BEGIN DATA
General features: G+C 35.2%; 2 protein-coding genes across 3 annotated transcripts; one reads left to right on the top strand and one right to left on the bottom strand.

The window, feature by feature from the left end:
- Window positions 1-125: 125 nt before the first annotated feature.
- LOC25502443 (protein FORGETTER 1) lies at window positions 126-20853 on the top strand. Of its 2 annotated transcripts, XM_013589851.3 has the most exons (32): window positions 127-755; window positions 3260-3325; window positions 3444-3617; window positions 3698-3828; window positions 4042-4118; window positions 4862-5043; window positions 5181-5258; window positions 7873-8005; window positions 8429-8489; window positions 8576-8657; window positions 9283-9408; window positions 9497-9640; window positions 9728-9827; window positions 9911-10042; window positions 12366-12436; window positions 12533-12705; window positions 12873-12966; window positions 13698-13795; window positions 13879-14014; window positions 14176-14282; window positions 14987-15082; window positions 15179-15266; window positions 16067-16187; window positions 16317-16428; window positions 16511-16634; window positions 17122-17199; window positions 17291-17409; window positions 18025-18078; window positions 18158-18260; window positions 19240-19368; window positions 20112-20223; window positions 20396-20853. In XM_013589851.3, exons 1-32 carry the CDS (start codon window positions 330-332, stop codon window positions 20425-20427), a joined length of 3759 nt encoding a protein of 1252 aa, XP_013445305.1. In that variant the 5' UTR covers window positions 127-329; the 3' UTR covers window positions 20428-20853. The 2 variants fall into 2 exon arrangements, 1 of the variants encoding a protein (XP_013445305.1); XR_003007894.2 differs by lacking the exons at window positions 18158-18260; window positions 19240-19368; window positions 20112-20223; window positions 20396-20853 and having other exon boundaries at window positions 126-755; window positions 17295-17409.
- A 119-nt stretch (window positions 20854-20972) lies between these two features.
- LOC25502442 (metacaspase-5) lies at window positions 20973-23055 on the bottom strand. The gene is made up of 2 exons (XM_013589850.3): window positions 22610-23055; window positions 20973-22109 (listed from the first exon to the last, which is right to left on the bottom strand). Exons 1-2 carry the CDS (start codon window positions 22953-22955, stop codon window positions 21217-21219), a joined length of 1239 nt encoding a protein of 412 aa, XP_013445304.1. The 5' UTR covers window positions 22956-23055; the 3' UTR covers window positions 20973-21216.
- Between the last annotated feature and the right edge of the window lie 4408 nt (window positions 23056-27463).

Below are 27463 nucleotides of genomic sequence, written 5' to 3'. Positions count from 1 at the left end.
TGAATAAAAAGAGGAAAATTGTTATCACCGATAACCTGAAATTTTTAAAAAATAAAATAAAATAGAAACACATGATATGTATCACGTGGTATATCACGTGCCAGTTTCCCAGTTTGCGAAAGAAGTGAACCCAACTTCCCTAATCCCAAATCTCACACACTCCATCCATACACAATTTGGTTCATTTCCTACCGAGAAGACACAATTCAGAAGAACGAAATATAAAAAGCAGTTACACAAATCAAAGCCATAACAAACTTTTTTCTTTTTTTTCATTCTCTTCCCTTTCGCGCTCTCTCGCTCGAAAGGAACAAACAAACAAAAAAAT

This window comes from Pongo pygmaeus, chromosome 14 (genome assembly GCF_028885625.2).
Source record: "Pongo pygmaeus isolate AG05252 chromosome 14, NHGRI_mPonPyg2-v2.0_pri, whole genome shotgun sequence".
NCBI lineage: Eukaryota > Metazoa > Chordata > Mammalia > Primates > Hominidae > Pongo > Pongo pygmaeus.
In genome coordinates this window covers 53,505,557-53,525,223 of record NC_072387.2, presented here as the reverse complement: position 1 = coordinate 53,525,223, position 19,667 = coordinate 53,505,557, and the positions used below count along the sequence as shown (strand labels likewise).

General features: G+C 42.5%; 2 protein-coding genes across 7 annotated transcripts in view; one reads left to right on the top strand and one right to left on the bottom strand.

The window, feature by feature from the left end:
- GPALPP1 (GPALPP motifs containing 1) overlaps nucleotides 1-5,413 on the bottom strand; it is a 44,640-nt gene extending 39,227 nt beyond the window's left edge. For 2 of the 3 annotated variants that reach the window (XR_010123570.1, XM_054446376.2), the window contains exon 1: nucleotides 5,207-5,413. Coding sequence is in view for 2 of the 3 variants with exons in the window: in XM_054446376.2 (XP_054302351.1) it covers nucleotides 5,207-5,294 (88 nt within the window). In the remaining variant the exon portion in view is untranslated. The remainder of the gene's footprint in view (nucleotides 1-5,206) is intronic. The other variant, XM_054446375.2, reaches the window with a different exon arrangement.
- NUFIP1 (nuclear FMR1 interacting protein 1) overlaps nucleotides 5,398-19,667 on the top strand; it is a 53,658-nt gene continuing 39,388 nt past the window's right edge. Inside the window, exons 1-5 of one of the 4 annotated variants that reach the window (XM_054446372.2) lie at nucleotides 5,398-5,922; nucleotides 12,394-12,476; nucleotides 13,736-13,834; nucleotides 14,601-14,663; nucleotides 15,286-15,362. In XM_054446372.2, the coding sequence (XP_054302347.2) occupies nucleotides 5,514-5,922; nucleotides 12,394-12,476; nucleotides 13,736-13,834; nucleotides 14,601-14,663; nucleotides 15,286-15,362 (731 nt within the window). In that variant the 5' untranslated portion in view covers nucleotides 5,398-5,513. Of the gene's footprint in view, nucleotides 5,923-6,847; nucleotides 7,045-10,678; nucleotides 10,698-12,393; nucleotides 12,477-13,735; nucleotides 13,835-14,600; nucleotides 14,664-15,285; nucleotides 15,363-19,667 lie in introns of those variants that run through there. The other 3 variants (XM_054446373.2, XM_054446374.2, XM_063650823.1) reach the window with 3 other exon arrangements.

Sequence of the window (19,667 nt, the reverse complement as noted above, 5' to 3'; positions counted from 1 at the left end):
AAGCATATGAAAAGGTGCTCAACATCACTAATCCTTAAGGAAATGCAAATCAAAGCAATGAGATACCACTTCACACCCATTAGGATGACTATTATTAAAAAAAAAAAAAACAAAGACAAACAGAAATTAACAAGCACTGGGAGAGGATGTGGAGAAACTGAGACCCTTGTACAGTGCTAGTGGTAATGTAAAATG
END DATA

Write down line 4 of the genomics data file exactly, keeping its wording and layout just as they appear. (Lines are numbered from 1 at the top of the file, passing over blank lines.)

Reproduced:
- LOC25502443 (protein FORGETTER 1) lies at window positions 126-20853 on the top strand. Of its 2 annotated transcripts, XM_013589851.3 has the most exons (32): window positions 127-755; window positions 3260-3325; window positions 3444-3617; window positions 3698-3828; window positions 4042-4118; window positions 4862-5043; window positions 5181-5258; window positions 7873-8005; window positions 8429-8489; window positions 8576-8657; window positions 9283-9408; window positions 9497-9640; window positions 9728-9827; window positions 9911-10042; window positions 12366-12436; window positions 12533-12705; window positions 12873-12966; window positions 13698-13795; window positions 13879-14014; window positions 14176-14282; window positions 14987-15082; window positions 15179-15266; window positions 16067-16187; window positions 16317-16428; window positions 16511-16634; window positions 17122-17199; window positions 17291-17409; window positions 18025-18078; window positions 18158-18260; window positions 19240-19368; window positions 20112-20223; window positions 20396-20853. In XM_013589851.3, exons 1-32 carry the CDS (start codon window positions 330-332, stop codon window positions 20425-20427), a joined length of 3759 nt encoding a protein of 1252 aa, XP_013445305.1. In that variant the 5' UTR covers window positions 127-329; the 3' UTR covers window positions 20428-20853. The 2 variants fall into 2 exon arrangements, 1 of the variants encoding a protein (XP_013445305.1); XR_003007894.2 differs by lacking the exons at window positions 18158-18260; window positions 19240-19368; window positions 20112-20223; window positions 20396-20853 and having other exon boundaries at window positions 126-755; window positions 17295-17409.